UAB begins COVID-19 vaccinations for ages 12 and over, sets closing dates for several community vaccination sites

UAB’s Sarah Nafziger, M.D., encourages those who have not received their COVID-19 vaccination to get it now before UAB’s sites close.

Editor's Note: The information published in this story is accurate at the time of publication. Always refer to for UAB's current guidelines and recommendations relating to COVID-19.



Video production: Laura Gasque, Steve Wood, Jeff Myers, Lexi Coon, Ryan Meyer and Andrea Mabry

All four of the University of Alabama at Birmingham’s community vaccination sites are now open to administer vaccines to ages 12 and up after the Centers for Disease Control and Prevention signed off Wednesday for children ages 12-15 to begin receiving the Pfizer vaccine. Sarah Nafziger, M.D., vice president of Clinical Services at UAB Hospital, encourages everyone who has not received the vaccine to get it now — because UAB’s vaccine sites will be closing soon.

“Unfortunately, the demand for the vaccine has fallen off faster than we wanted it to, and it’s just not feasible for us to continue to operate these locations at our current scale,” Nafziger said of UAB’s efforts, which the organization has funded at $1.4 million a month. “We will continue to provide vaccines through a variety of outlets, including pop-up sites. We have delivered almost 200,000 vaccinations to Alabamians living in 62 of our 67 counties, and it has been an honor and a privilege to be welcomed into these communities so we could serve and try to do our part to end this pandemic. That said, this pandemic is not over. And not enough Alabamians have been vaccinated to ensure we can safely return to normal and officially put this pandemic behind us. I hope more will come to our sites while they are open or will use to find a location close to them to receive a vaccine.

Back, a line of people are standing beside white tents at the UAB COVID-19 Vaccination Site at Parker High School on February 10, 2021/.The Parker site will remain open until 1:30 p.m. on Friday, June 18. Photography: Steve Wood“Shots in arms — that’s still the way out of this COVID-19 pandemic.”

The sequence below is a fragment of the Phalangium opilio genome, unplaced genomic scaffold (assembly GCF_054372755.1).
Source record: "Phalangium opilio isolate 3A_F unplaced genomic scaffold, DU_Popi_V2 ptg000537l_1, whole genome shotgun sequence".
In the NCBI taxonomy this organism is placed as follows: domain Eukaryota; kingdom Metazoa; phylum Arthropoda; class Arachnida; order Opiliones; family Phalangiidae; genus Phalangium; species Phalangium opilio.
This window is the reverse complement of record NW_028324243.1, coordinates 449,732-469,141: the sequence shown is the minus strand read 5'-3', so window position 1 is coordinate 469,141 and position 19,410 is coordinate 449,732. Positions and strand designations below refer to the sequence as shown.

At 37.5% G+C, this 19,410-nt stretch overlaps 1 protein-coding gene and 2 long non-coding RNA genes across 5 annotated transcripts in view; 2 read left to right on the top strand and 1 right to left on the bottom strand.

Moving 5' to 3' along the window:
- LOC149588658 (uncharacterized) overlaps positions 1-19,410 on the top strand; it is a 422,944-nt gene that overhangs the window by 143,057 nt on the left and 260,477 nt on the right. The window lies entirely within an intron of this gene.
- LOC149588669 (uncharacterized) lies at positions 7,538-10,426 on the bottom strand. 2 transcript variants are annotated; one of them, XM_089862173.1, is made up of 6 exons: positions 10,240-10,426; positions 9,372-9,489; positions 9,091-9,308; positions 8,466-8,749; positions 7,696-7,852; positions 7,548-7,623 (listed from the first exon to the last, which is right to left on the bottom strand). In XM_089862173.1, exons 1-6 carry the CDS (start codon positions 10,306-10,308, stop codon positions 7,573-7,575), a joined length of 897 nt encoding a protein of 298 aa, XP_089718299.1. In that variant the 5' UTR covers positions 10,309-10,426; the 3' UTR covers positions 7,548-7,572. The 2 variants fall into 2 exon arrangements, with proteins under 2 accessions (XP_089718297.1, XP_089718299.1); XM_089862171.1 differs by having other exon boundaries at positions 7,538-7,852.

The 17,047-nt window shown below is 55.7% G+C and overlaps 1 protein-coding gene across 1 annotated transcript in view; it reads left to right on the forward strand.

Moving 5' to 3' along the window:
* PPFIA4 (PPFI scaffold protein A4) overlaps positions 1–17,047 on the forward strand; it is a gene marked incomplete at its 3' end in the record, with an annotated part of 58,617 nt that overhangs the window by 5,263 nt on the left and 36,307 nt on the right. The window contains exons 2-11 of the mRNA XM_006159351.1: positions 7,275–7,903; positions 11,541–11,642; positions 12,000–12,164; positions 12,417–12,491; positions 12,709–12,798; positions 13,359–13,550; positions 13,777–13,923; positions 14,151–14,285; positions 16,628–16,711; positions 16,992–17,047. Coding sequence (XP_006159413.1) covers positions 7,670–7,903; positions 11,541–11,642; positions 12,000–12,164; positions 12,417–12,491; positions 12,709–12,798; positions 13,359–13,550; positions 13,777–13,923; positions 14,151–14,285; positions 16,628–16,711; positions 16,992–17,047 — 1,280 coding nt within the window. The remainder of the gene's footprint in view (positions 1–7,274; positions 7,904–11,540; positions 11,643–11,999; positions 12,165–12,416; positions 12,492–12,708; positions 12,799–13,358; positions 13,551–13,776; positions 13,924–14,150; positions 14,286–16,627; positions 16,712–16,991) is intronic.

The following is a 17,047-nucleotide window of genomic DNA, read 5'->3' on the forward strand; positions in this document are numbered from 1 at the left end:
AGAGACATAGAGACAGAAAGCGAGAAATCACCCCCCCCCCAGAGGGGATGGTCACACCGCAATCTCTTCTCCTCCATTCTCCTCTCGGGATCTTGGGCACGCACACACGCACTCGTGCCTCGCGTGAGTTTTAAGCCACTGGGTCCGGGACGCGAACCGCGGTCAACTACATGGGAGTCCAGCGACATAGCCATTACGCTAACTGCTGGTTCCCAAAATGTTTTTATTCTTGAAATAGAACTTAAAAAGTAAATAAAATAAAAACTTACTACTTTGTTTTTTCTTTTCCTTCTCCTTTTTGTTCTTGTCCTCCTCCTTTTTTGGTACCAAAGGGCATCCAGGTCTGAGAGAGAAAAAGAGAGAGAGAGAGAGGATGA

Volume for first-dose vaccinations has dropped 75 percent in total at all of UAB’s community vaccination locations over the past five weeks.

While UAB’s community sites will be closing over the next several weeks, those receiving vaccines at one of our locations will be able to get their second dose through UAB at the UAB Hospital-Highlands drive-through. The public will also be able to receive first- and second-dose vaccines at the new UAB Injection Clinic, which opens Monday, May 17. The UAB Injection Clinic will be located at 539 Richard Arrington Jr. Blvd., in the former Regions Bank retail space at the corner of The Kirklin Clinic parking deck.

The vaccination site at the Hoover Met will close at 5 p.m., Tuesday, May 18, so preparations can be made for next weekend’s Southeastern Conference Baseball Tournament. It will not re-open after the SEC Tournament.

Cathedral of the Cross AOH church in Center Point is currently scheduled to close at 1:30 p.m. Friday, May 28. Parker High School is currently scheduled to close at 1:30 p.m. on Friday, June 18. UAB Hospital-Highlands will remain open for scheduled and unscheduled first- and second-dose vaccinations for now.

UAB will operate several pop-up sites as well over the months of May and June.

Covid 19 vaccination“On behalf of UAB, I want to thank everyone who has visited one of our locations to receive their vaccine. I also want thank the leadership in these communities for stepping up to provide safe, convenient, centralized locations where vaccines can be safely and efficiently administered,” Nafziger said. “Our staff and volunteers who have worked these locations in the cold, in the rain, in the heat and the wind also are to be commended. They have been the heartbeat of this operation since we began in January, and this critical work could not have been accomplished without them.

“It’s also important that I thank our leadership at UAB and the UAB Health System. When we proposed opening these vaccination sites that we believed met a critical need for Alabamians, they did not blink. They supported these efforts from the beginning and realized mobilizing these sites filled a key gap at a crucial time in the pandemic. My hope is that more people will continue to get these vaccines as long as we have these sites open so we can continue moving forward safely.”